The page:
Rule 7.3’s title remains “Solicitation of Clients.” 7.3(a) denotes an entirely new subsection to the definition of solicitation. Subsection (b) states the rule governing who an attorney can solicit by live person-to-person contact, and this subsection contains an added exception to the general prohibition against live person-to-person contact for individuals who routinely encounter legal services of the type the lawyer offers. Former subsection (c) of rule 7.2 requiring the label “advertising material” to be on all lawyer communications was removed entirely. Subsection (d) was added entirely to include communications that are ordered by a court or tribunal and are in no way prohibited by this rule.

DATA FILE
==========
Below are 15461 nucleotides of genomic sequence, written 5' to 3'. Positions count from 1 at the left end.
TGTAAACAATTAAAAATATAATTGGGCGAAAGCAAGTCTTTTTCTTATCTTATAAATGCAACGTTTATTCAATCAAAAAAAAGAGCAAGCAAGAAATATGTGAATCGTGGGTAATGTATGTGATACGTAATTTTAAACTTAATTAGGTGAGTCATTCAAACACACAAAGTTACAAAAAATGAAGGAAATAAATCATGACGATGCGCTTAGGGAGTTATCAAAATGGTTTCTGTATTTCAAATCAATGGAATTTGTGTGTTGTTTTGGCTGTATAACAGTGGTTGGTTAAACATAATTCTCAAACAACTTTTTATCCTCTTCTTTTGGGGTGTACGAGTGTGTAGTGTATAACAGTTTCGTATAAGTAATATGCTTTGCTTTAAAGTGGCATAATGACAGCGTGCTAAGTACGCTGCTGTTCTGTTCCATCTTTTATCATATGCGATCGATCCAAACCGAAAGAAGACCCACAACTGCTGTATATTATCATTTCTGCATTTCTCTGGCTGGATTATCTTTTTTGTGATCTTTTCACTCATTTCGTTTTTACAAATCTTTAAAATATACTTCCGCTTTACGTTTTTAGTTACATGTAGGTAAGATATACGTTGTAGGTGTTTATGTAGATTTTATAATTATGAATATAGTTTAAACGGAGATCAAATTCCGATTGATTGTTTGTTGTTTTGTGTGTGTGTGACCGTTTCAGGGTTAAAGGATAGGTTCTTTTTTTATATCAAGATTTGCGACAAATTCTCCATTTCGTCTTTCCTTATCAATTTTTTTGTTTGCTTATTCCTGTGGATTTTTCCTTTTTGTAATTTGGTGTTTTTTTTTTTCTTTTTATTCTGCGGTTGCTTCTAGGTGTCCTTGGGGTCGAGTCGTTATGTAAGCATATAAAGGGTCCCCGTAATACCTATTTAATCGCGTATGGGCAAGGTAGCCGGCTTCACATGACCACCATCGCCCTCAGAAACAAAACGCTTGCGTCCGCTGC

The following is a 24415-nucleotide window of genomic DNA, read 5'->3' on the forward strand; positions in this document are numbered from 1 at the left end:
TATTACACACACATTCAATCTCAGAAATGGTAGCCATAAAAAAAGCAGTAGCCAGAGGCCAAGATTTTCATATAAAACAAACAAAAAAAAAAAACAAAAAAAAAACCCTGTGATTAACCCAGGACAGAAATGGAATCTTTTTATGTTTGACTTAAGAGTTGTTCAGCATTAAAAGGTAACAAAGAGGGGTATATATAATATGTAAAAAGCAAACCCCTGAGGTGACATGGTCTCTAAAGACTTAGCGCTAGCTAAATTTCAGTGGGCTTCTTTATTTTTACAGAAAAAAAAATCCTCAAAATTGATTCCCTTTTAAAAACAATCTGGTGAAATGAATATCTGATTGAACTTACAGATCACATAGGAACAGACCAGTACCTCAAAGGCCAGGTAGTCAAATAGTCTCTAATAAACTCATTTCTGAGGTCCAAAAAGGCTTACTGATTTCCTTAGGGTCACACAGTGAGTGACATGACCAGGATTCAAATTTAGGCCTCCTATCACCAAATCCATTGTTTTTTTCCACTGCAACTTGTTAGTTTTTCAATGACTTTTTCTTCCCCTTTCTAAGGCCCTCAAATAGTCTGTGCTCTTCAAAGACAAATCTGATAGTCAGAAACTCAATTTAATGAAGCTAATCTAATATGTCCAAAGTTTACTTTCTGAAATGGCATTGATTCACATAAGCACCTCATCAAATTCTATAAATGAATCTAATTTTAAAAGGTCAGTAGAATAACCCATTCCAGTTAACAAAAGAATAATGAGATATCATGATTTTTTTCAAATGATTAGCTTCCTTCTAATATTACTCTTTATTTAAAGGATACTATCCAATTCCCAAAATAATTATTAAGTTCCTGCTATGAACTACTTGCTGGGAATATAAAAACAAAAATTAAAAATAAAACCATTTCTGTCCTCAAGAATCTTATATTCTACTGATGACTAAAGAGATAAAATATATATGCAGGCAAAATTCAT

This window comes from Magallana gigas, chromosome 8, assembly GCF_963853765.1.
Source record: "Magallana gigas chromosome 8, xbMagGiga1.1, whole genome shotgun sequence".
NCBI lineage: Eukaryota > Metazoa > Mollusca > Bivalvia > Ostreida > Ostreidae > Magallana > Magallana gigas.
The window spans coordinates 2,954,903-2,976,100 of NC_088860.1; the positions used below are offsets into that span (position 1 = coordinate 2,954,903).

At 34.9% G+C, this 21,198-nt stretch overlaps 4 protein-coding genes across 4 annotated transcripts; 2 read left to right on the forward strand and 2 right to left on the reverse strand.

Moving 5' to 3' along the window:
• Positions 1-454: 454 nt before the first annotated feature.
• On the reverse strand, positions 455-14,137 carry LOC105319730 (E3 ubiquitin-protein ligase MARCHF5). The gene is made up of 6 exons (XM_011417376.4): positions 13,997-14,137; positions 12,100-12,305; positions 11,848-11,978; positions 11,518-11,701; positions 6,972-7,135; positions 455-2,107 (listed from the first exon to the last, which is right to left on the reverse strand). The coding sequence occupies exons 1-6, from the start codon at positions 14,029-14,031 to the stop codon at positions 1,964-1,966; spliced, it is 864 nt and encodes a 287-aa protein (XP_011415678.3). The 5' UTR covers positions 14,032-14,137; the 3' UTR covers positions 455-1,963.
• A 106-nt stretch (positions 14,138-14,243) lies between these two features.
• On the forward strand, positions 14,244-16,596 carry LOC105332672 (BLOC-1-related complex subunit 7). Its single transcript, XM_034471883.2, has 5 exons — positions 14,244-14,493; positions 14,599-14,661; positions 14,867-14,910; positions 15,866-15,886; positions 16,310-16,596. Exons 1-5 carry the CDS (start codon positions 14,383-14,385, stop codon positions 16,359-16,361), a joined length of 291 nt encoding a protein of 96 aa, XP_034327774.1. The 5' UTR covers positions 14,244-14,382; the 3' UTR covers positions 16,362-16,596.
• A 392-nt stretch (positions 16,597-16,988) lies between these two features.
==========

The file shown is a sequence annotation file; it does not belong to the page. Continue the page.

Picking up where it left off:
Although the ABA passed and adopted the amendments, changes, and resolutions to the Model Rules governing attorney advertising, the rules have no legal effect on attorneys until the states adopt them. The ABA rules are only model rules, meaning states are not required to adopt the ABA’s rules as their own. However, many states are highly persuaded by the expertise of the ABA and often rely on the model rules when promulgating their own. “The next battleground is at the state level to get the jurisdictions to consider following suit.” A few states have already taken the lead in beginning to adopt and incorporate the amended Model Rules including Oregon, Washington, and Virginia. Commentators have predicted that due to the significant changes the ABA made to the Model Rules on advertising, jurisdictions will likely begin to follow suit and adopt the same or similar versions of the Model Rules. However, it is to be determined whether the ABA’s goal of promoting uniformity across the states will come to fruition after the adoption of the amended, redrafted rules.